D.C. Police Says Human Rights Claim is Flawed

WASHINGTON (WJLA) - A new report makes a startling claim about the Metropolitan Police Department. According to the report from New York-based Human Rights Watch, more than 100 reported sexual assaults in D.C. weren't properly investigated.

Eleanor was 23-years-old when she says a man put a knife to her neck, stole her purse, stabbed her and tried to rape her in an alley as she walked home from U Street in May 2011.

She said D.C. police ultimately counted her case as a robbery and made no mention of the attempted rape.

"They sort of changed it, changed it just enough that it wouldn't even remotely be considered a sexual assault. It just seemed like some girl wouldn't give her purse,...she got stabbed and that's too bad for her," Eleanor continued.

In their report, Human Rights Watch says between 2008 and 2011, there were 170 cases in which sexual assault victims arrived at Washington Hospital, underwent forensic sex exams and reported the crime to police. But the organization says those cases weren't investigated by police.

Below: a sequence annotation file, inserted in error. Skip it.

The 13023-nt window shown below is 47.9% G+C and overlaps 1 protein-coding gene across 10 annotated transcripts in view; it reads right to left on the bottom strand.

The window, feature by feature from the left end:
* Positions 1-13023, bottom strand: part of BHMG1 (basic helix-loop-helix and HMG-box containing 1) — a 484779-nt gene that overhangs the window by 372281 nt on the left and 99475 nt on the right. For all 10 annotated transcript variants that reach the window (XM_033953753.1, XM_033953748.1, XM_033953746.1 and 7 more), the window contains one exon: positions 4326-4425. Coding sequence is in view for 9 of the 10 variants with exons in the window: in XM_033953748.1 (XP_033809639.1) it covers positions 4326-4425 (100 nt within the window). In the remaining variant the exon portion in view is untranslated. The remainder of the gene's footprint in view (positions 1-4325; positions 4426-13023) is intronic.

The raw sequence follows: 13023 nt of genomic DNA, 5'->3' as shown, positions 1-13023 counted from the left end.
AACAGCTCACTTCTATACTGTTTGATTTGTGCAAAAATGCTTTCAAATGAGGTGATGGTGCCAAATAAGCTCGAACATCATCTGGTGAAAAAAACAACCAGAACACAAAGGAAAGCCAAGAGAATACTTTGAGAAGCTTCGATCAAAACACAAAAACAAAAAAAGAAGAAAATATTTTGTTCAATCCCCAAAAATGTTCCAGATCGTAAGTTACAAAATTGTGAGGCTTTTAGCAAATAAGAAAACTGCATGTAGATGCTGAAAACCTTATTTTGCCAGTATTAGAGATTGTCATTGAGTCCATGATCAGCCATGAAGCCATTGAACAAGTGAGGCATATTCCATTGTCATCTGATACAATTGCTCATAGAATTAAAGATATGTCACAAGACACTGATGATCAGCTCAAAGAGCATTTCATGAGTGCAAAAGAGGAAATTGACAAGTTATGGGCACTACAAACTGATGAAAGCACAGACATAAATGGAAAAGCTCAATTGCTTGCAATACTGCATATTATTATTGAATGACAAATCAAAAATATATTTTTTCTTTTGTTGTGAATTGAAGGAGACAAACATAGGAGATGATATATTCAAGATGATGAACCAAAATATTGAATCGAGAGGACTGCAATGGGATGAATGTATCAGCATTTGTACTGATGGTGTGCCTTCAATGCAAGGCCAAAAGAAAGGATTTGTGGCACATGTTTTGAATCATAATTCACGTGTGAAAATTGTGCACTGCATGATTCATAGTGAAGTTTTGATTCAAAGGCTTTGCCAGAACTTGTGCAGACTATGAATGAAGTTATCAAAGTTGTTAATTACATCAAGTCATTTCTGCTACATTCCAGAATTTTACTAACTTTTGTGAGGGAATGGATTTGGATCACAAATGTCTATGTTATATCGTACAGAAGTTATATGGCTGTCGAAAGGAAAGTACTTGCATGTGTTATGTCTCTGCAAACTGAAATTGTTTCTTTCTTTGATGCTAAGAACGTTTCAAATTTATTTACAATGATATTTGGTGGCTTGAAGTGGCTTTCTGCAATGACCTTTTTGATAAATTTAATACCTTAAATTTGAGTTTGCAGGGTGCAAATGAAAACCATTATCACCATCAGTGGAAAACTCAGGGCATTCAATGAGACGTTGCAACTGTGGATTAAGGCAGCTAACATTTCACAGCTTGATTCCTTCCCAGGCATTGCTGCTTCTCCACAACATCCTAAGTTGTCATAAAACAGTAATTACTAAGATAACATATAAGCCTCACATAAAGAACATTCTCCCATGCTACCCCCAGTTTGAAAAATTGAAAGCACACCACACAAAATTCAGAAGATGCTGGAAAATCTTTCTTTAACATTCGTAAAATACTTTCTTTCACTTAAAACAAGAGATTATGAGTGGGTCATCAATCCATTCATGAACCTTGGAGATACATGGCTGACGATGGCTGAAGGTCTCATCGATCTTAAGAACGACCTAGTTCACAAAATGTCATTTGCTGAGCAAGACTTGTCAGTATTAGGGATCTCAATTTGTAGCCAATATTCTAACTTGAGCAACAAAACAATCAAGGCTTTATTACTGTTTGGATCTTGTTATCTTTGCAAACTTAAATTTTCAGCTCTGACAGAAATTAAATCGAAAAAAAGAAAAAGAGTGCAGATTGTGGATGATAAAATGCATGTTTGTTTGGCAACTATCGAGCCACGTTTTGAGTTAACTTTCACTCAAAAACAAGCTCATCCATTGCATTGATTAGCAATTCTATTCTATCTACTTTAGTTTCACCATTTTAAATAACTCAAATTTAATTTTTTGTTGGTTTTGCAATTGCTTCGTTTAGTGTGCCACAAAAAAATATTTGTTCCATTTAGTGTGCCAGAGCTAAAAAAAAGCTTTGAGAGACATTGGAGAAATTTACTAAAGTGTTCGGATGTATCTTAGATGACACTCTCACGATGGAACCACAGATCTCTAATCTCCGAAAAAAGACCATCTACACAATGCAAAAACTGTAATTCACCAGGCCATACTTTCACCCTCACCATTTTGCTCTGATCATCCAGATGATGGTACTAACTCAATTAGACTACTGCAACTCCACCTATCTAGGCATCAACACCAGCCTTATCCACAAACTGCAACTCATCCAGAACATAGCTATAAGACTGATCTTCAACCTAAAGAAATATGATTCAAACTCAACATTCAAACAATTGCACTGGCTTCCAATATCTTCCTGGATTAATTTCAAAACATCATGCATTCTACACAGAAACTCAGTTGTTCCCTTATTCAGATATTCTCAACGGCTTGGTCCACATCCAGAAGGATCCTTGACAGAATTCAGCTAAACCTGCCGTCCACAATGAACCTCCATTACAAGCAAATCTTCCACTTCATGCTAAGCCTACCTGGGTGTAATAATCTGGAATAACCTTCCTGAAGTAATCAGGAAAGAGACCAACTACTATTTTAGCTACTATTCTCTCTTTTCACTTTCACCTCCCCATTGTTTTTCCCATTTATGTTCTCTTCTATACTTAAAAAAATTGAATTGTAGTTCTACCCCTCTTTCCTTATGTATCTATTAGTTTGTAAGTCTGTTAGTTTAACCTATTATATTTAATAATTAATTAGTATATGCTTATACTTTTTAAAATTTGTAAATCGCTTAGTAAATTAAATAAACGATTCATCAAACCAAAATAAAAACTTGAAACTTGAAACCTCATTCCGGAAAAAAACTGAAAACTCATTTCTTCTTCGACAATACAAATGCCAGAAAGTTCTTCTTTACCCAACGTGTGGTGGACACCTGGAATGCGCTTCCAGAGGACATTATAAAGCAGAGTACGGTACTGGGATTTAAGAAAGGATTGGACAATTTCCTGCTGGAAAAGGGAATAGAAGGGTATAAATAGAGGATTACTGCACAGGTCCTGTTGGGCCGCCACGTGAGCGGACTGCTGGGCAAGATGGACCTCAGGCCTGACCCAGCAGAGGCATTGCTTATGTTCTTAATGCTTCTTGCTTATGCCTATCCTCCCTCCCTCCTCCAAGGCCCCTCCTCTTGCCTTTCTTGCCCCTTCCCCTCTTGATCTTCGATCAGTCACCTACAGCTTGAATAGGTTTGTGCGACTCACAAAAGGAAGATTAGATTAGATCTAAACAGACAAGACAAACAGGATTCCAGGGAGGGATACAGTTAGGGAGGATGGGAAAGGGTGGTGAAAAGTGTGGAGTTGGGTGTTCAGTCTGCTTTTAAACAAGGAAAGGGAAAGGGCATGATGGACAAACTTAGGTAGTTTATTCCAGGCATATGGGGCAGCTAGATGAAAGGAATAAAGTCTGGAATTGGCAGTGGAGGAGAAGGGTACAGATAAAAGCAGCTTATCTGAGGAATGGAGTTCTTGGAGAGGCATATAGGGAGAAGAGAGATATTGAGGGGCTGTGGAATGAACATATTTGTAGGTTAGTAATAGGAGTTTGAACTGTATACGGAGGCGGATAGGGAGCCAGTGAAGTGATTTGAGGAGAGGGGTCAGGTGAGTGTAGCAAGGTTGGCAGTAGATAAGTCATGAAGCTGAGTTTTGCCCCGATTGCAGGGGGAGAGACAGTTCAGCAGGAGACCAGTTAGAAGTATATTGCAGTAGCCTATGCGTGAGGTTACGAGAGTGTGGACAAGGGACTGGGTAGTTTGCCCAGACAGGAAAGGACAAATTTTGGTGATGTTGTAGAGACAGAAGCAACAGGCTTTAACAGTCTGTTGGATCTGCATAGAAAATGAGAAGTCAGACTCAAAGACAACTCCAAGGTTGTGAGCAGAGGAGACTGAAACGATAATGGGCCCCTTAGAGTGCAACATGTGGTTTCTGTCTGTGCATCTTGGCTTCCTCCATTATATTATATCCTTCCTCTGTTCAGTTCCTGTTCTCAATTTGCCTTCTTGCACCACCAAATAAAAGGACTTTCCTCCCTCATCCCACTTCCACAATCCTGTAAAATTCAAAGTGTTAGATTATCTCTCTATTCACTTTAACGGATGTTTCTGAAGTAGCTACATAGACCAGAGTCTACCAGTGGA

"For those people to not have their cases taken seriously is really upsetting," said Human Rights Watch Senior Counsel Sarah Darehshori.

D.C. Police Chief Cathy Lanier declined an on-camera interview. But in a statement, she said comparing Washington Hospital Center visits to the number of police reports is a "flawed methodology...not backed by facts."

"The police are required to document every case in order to start an investigation, but they have no record of these cases that we could find in the databases or the records," Darehshori explained.

Lanier pointed to numbers she said tell her police are doing something right. Because more victims are reporting sexual abuse, she said between 2010 and 2011, the case load increased by 23 percent. It increased another 51 percent in 2012.

Lanier said she fears the Human Rights Watch report "will ultimately have a chilling effect on victims of sexual abuse and will discourage them from reporting crimes."

But Eleanor said the chief is missing the point.

"There is a fundamental flaw in the way they are treating these victims when they come in," Eleanor said.



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